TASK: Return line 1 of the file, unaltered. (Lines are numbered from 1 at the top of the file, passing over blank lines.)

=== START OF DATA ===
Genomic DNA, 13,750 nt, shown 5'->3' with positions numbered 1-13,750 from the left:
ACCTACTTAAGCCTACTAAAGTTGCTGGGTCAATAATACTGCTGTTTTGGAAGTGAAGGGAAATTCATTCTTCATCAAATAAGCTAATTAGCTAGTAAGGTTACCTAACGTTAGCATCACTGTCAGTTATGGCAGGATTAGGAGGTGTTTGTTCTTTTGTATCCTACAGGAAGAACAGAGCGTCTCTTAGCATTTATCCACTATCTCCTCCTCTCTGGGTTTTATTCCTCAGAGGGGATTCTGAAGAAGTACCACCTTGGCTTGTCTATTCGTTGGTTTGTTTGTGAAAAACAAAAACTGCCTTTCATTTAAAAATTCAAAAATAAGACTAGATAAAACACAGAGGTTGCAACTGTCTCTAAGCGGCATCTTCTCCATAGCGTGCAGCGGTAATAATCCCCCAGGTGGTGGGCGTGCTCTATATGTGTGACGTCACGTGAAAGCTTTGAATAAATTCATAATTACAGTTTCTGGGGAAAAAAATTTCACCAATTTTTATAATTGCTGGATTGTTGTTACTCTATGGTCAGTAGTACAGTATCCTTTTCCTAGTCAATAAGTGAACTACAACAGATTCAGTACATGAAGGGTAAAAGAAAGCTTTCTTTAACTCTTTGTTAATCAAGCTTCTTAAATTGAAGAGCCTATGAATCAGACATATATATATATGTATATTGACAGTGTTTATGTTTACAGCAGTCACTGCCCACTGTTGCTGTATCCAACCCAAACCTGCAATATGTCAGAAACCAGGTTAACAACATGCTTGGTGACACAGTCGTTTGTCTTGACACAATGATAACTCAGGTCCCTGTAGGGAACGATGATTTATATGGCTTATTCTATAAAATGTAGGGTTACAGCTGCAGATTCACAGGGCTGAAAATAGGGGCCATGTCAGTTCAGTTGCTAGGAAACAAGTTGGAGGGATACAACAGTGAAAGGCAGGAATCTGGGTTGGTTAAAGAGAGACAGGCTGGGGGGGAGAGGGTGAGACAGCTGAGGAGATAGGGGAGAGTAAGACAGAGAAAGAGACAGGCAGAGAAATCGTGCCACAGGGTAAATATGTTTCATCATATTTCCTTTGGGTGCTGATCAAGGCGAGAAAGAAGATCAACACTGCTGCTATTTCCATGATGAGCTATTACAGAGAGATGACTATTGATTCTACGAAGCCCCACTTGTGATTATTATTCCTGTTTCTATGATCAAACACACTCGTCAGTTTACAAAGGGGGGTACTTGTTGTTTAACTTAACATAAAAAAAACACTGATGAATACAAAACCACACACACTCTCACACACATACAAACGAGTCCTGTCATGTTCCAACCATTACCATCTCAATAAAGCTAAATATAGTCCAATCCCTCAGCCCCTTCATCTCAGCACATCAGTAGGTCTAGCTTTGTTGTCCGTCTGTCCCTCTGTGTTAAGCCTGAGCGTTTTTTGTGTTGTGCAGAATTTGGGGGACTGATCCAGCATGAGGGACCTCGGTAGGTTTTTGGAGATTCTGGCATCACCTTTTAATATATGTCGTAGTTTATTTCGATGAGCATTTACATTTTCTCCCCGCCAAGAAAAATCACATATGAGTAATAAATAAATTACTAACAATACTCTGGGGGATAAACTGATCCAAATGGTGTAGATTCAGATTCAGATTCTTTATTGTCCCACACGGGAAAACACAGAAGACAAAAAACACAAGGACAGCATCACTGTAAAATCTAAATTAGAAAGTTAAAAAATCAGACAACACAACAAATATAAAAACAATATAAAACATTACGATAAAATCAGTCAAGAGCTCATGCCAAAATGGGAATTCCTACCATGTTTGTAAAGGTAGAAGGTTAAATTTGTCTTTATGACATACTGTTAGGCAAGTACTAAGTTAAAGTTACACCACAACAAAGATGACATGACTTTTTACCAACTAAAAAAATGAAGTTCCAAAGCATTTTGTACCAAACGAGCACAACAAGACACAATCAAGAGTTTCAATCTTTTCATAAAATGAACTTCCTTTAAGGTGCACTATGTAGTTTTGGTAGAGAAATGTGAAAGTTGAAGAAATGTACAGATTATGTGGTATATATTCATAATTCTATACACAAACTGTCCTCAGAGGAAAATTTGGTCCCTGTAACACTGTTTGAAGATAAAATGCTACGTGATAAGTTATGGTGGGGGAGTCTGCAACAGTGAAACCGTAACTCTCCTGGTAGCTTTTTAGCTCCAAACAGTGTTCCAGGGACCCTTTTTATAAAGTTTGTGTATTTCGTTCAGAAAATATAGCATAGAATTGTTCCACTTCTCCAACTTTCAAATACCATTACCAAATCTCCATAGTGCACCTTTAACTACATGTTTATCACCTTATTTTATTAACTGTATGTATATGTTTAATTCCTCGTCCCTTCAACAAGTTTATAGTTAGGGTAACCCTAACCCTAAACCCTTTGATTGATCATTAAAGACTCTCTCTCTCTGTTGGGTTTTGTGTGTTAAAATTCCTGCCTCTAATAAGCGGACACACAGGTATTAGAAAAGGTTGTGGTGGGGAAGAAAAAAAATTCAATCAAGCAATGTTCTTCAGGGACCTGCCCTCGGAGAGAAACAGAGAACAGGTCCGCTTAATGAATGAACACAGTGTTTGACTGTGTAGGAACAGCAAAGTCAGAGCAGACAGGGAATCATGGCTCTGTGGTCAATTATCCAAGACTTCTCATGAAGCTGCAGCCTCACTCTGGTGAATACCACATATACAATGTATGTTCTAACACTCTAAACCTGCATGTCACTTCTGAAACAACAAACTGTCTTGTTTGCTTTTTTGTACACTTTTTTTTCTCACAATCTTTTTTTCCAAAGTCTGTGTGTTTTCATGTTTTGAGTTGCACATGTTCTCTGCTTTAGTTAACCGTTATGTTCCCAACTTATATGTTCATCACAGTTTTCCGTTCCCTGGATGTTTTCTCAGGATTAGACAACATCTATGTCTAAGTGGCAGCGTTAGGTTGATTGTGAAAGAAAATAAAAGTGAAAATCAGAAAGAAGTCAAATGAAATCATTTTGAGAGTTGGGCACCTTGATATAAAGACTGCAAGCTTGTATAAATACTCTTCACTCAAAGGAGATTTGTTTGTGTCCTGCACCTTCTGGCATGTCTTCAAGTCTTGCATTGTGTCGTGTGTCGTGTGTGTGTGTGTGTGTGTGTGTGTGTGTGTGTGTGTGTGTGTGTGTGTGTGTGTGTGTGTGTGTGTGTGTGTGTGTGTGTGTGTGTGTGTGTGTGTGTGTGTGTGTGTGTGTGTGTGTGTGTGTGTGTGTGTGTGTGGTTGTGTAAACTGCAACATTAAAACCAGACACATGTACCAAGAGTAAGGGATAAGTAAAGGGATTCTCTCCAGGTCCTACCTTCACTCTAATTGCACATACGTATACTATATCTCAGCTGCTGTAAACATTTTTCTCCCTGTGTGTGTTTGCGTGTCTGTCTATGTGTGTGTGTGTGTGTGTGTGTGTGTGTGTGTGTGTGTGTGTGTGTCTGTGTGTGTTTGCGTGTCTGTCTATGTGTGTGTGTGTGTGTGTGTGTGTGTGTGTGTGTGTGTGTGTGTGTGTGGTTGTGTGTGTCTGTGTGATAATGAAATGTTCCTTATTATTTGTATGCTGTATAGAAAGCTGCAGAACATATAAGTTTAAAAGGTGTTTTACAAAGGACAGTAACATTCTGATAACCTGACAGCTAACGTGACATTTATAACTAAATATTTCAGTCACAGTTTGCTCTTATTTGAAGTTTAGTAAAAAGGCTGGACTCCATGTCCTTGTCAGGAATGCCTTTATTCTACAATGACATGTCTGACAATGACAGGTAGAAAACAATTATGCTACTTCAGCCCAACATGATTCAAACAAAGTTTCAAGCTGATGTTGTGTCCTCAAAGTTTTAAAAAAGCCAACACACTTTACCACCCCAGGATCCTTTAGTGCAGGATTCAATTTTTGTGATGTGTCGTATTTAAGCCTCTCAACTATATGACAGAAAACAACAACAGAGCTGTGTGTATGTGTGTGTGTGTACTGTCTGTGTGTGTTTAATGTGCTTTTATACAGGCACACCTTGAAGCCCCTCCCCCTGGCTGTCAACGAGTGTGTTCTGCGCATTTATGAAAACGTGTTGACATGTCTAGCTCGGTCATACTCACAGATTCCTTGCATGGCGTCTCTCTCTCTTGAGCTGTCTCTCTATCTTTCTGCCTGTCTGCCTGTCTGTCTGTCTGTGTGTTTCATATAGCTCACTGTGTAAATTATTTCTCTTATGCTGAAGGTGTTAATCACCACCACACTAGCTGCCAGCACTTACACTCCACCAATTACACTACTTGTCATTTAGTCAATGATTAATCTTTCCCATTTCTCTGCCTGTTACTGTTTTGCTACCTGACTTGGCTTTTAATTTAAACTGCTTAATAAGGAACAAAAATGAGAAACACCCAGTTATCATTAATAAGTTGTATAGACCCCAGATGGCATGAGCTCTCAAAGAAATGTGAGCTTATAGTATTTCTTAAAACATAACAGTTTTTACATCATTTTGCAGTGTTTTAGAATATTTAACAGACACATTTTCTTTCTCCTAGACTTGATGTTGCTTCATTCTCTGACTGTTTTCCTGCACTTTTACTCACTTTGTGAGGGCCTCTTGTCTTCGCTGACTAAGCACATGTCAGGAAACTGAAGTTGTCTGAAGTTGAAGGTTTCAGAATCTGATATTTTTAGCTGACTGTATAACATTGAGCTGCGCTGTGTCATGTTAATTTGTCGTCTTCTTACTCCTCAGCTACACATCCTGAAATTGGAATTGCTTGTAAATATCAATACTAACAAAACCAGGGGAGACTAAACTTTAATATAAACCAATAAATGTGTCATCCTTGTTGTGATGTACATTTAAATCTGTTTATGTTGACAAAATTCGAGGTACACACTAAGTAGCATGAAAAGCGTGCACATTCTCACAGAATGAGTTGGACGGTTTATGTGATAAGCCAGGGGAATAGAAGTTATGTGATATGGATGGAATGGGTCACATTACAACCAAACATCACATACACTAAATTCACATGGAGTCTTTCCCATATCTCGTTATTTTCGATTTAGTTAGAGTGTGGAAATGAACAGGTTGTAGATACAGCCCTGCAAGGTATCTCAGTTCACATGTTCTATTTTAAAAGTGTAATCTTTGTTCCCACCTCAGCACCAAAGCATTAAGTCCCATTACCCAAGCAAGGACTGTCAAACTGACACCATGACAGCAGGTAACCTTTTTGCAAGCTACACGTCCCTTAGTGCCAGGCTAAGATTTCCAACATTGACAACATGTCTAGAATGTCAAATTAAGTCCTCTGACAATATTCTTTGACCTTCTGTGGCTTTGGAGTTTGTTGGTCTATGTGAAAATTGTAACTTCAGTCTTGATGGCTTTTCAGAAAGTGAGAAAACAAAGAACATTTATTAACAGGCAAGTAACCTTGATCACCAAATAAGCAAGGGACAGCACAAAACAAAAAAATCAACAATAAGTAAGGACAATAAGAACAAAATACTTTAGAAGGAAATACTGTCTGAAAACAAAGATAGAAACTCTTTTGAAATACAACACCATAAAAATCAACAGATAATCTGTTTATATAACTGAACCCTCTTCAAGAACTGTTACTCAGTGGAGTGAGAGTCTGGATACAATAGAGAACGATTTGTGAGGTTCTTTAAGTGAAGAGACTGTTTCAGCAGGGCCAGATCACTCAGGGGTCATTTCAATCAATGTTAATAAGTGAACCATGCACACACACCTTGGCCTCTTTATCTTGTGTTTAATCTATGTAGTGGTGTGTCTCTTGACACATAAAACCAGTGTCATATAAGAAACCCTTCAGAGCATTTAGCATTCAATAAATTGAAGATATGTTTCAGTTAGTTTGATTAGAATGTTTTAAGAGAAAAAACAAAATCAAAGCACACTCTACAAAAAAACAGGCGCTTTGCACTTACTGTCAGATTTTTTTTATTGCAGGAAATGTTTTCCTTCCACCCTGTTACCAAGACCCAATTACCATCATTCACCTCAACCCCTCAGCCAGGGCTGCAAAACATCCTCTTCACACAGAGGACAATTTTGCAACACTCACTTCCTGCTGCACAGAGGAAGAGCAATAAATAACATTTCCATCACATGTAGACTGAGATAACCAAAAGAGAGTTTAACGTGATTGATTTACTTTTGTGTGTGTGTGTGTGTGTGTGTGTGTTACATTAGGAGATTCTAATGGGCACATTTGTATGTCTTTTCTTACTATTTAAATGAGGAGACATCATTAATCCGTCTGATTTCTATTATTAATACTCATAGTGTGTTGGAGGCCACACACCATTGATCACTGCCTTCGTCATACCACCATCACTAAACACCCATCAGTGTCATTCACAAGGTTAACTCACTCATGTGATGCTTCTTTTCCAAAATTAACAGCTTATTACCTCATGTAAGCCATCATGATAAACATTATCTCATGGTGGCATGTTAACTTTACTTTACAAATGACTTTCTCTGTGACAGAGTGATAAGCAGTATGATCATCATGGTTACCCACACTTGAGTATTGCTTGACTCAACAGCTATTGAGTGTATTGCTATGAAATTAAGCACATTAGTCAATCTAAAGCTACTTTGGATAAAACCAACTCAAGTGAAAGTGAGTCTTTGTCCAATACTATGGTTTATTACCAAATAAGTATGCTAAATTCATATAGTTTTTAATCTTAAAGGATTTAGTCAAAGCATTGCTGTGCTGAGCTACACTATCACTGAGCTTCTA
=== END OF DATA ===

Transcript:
Genomic DNA, 13,750 nt, shown 5'->3' with positions numbered 1-13,750 from the left: